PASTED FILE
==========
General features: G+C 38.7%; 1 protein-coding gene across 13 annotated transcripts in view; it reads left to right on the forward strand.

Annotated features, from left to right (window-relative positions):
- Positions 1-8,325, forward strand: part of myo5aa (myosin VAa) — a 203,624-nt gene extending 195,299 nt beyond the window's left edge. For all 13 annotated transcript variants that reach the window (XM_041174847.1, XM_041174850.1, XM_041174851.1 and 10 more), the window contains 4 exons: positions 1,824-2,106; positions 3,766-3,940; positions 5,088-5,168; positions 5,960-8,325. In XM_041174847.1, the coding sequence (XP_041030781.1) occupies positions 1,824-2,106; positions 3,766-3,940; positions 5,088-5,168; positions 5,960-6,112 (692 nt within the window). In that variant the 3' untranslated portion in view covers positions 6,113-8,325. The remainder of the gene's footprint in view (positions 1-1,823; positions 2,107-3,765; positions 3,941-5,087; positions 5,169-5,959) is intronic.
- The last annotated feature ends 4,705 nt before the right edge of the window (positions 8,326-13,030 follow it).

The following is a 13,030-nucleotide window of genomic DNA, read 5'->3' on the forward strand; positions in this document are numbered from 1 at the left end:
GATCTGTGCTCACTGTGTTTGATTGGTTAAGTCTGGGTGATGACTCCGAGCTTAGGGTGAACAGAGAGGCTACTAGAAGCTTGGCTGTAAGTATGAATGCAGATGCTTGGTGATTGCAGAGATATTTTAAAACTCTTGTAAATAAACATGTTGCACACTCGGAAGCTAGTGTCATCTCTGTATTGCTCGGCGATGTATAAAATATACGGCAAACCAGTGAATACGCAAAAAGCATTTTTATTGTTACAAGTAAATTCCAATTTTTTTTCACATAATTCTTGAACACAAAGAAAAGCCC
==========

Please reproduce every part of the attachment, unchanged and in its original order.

General features: G+C 38.7%; 1 protein-coding gene across 13 annotated transcripts in view; it reads left to right on the forward strand.

Annotated features, from left to right (window-relative positions):
- Positions 1-8,325, forward strand: part of myo5aa (myosin VAa) — a 203,624-nt gene extending 195,299 nt beyond the window's left edge. For all 13 annotated transcript variants that reach the window (XM_041174847.1, XM_041174850.1, XM_041174851.1 and 10 more), the window contains 4 exons: positions 1,824-2,106; positions 3,766-3,940; positions 5,088-5,168; positions 5,960-8,325. In XM_041174847.1, the coding sequence (XP_041030781.1) occupies positions 1,824-2,106; positions 3,766-3,940; positions 5,088-5,168; positions 5,960-6,112 (692 nt within the window). In that variant the 3' untranslated portion in view covers positions 6,113-8,325. The remainder of the gene's footprint in view (positions 1-1,823; positions 2,107-3,765; positions 3,941-5,087; positions 5,169-5,959) is intronic.
- The last annotated feature ends 4,705 nt before the right edge of the window (positions 8,326-13,030 follow it).

The following is a 13,030-nucleotide window of genomic DNA, read 5'->3' on the forward strand; positions in this document are numbered from 1 at the left end:
GATCTGTGCTCACTGTGTTTGATTGGTTAAGTCTGGGTGATGACTCCGAGCTTAGGGTGAACAGAGAGGCTACTAGAAGCTTGGCTGTAAGTATGAATGCAGATGCTTGGTGATTGCAGAGATATTTTAAAACTCTTGTAAATAAACATGTTGCACACTCGGAAGCTAGTGTCATCTCTGTATTGCTCGGCGATGTATAAAATATACGGCAAACCAGTGAATACGCAAAAAGCATTTTTATTGTTACAAGTAAATTCCAATTTTTTTTCACATAATTCTTGAACACAAAGAAAAGCCC